This Victorian tiara, c. 1860, is selling for $17,500. Diamonds and rubies, set in yellow 14K gold, highlight a single-flower medallion.
The dealer dates this Byzantine bone comb to 997 AD. It is original, decorated with linear ring and dot patterns, and held together by copper rivets. In 997 AD, Emperor Basil II won the Battle of Spercheios, on the shores of the Spercheios River in what is now central Greece. Can we imagine that this comb could have been used by an officer in that battle? Price: $600.
The price of this Japanese Meiji set is ridiculous at $2000, but it has everything: ivory, perfect condition, signed, imaginative… Fan medallions with gold maki-e paint show tree branches, flower beds, and a wheelbarrow in between carved flowers. The kogai stick matches superbly. It’s a Maltese Falcon.
Usually, I do not show silver-topped pieces over celluloid teeth, but I liked this one because it had an aigrette theme. Could be French instead of Birmingham Sterling. No markings were shown. The dealer wants $295 for it. Dreaming is nice.
This French Empire coral diadem has all its pieces in place. No brass comb, but coral was Empress Josephine’s favorite decoration. It’s an auction with one day to go. Starting price: $565. Given what French Empire pieces have been selling for, the dealer might sell this on a snipe bid.
This dealer has some breathtaking Chinese hairpins from the 1800s. Most are silver with enamel. One has kingfisher feathers, and another is made of glass beads. Prices: $148, $500, $330, $290, $290 again, and $268 respectively. One thing I love about the jade and pearl piece is the scrolled wire handles holding the stones. Alexander Calder used the same idea in his hair combs, albeit as a major sculptural feature rather than an engineering solution.
For more scholarly research, please examine these books, which can be found in our Resource Library.
Another blog wrote about them: Le Blog de Cameline! She tells the story of the family in French. This post will be an English translation, and then I will pick some of my favorite combs from this magnificent collection, so we can enjoy both posts.
Cameline says, “The Creative Museum is a virtual museum devoted to hair ornaments.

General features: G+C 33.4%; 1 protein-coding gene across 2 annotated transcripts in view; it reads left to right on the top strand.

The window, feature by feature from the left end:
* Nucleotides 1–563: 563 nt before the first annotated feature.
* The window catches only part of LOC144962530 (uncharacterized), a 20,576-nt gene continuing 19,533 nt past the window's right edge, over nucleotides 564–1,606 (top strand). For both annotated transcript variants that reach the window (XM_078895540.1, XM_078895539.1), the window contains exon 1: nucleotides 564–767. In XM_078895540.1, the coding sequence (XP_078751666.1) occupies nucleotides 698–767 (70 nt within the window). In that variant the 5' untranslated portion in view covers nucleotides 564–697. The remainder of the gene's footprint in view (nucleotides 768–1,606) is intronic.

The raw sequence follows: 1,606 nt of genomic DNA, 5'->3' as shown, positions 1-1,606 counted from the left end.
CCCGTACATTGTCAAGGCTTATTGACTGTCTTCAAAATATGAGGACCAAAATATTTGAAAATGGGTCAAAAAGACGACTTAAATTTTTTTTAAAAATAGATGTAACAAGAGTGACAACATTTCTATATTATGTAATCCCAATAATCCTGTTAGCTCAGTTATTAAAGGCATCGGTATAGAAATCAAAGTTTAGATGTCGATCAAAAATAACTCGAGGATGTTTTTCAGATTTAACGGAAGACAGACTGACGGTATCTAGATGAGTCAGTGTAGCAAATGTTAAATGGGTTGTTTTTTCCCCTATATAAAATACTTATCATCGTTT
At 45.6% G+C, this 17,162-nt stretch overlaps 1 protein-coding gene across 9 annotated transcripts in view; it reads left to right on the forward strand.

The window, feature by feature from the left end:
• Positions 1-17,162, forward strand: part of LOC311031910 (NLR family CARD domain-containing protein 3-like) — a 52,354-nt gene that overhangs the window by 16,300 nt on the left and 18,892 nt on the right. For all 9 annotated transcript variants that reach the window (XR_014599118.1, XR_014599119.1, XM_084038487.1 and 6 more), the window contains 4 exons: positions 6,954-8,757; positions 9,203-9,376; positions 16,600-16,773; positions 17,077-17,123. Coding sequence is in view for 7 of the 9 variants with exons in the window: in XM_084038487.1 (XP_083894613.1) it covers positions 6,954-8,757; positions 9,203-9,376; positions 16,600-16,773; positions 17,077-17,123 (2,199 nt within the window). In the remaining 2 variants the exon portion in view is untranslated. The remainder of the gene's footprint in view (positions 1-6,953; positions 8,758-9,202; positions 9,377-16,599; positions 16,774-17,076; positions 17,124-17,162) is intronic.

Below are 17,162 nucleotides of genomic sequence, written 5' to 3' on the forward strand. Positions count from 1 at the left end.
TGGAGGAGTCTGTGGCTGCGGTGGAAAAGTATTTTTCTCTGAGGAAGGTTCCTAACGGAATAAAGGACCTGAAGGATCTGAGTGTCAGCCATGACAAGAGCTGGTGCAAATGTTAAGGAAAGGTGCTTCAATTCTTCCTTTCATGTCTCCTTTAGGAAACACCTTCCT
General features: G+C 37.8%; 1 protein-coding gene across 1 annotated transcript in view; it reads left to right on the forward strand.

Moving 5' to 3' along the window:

Its history began 100 years ago, when Little Leona accompanied her military husband around the world. As she traveled, she collected treasures, which she kept in a shoe box. Upon her death, her grandchildren found the box. Wonder and passion was instantly exchanged through the generations.”
It was a moment that changed the family’s life forever. The grandchildren — thinking out of the box? (don’t kill me you guys :-) — collected over 2500 hair ornaments from all over the world and became scholars on their history. Chosen with a great eye, bought with bargaining acumen, written about beautifully, and photographed brilliantly, this collection is documented online for the world to see.
It has made its way into real museums, and the site is famous for its virtual exhibitions. The value of Leona’s passion has been realized. I cannot help but think of Emily Dickinson, one of America’s greatest poets, who hid her genius in a trunk, too, until her family opened it and had an epiphany.
Cameline chose her favorite pieces from The Creative Museum, so I encourage everyone to read her post. But here are a few of mine:
This bearded mask wears a traditional bird comb, a symbol of fertility. From the Kpeliye Brotherhood of the Senufo people, they are worn at the Royal Court. It comes from the Ivory Coast, c. 1950.
This tortoiseshell hairpin features a claw from a bird of prey. It is from North America.
This Afghan barrette dangles pendants below red and green gemstones. c. 1940.
Two phoenixes face each other in this 19th Century Chinese jade comb.
English Art Nouveau jewelers made this brass woman with flowers instead of feet and a crescent on her head.
In Japan, they loved ravens. The Meiji style has the drawing fold over to the back of the kushi.
Swedish silversmiths were well known for their Minimalist style, as in this wedding tiara with pearls and tourmalines designed by Ulf Sandberg of Göteborg.
When celluloid was invented in 1862, comb-making machines lowered the cost of production considerably. In France, the industry center was in Oyonnax. Innovative design thrived with the flexibility new plastics and speed of production. This hand-painted daisy comb is a prime example of a comb made between the Art Nouveau and Art Deco periods.
Completing our world tour is a stop in New Guinea, where ancestor worship was predominant in the culture. From the Keram River area in a Kambot village comes this bamboo hair pin.
We know Mary Howitt’s poem made its way into Lewis Carroll’s Lobster Quadrille, one of Alice’s Adventures in Wonderland, but could it have ever reached Japan? It was written in 1829, and I would date this Edo painted-tortoiseshell set to 1850.
I fell in love with it because the painting reminded me of the poem: a drama of life and death by false flattery. The comb artist added a disinterested cat on the front of the kushi.
“Sweet creature!” said the Spider, “you’re witty and you’re wise,
How handsome are your gauzy wings, how brilliant are your eyes!
“So he wove a subtle web, in a little corner sly,
And set his table ready, to dine upon the Fly.
Up jumped the cunning Spider, and fiercely held her fast.
He dragged her up his winding stair, into his dismal den,
Within his little parlour — but she ne’er came out again!”